A client recently bought a new home (built in 1982) and the bathroom is very small. So they are pushing out the tub 24 inches into the adjacent room. They called upon us for a review and an estimate. We discussed the project, reviewed the reno work involved and I gave them an estimate.
They called me the next day to agree and we booked a week for the work to be done. Here are before pictures of the bathroom.
The door has to be moved because a new vanity is being installed. The closet with door (on the left) is coming out all together in favor of open shelving.
The adjoining room had to lose its closet. It was a bedroom and will now be turned into an office. What you see here is the removal of the closet. Notice the very small attic access. That will have to be changed.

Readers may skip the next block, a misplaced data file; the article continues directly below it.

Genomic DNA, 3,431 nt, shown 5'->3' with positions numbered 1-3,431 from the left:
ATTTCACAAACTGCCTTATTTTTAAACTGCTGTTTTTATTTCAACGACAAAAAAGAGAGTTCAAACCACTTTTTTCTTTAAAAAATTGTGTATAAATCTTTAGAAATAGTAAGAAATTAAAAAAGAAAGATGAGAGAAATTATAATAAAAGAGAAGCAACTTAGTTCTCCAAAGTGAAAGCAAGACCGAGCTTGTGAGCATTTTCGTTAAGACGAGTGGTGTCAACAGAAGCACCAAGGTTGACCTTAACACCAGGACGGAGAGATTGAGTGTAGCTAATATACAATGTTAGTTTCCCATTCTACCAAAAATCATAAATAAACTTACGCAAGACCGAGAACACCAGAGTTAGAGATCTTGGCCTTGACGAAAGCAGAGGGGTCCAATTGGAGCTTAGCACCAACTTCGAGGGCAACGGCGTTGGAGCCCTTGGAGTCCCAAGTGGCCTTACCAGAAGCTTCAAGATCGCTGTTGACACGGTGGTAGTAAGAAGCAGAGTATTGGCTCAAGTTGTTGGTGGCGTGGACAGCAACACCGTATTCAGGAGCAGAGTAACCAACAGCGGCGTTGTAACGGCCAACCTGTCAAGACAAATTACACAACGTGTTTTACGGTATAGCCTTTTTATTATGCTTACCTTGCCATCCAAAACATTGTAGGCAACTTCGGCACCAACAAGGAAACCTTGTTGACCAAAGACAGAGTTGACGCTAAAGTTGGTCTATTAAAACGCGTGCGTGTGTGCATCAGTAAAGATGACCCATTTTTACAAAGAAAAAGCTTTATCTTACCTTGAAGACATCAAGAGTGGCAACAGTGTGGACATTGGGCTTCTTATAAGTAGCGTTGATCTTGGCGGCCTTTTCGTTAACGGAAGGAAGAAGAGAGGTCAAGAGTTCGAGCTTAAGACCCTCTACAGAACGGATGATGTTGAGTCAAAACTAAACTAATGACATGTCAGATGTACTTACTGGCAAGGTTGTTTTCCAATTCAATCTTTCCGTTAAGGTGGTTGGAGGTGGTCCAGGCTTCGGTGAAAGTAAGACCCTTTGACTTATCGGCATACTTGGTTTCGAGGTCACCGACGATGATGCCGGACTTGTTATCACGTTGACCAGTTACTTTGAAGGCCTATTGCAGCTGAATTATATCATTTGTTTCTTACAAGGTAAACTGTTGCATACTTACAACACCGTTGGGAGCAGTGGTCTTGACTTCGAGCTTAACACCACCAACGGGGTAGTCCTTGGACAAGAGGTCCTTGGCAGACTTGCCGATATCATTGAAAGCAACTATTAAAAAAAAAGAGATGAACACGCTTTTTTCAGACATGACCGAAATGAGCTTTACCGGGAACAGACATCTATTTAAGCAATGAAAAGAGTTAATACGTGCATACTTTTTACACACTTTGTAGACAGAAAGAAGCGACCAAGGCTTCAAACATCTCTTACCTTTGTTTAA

Now is as good a time as any to enlarge the attic access. We kept the trim from the closet door to trim out the hatch. The 2-3/4 inch pine trim is no longer available. So rather than have odd trim that does not match the rest of the house, we carefully removed the trim and will re-use it. The bonus is that re-using woodwork reduces the cost of the materials used. Which is good for the client because I don’t upcharge for materials. What I pay is what the client pays.
Here is a snapshot of tub wall from the adjoining room. The tub wall was leaking, as evidence shows around the built in soap dish. See the spread of mold? Its this wall that is being removed and pushed out 24 inches. The little closet I am standing in had a door on it. That’s being removed in favor of open shelves that will be adjustable. A perfect spot for laundry hamper, linens and towels.
We continue tomorrow.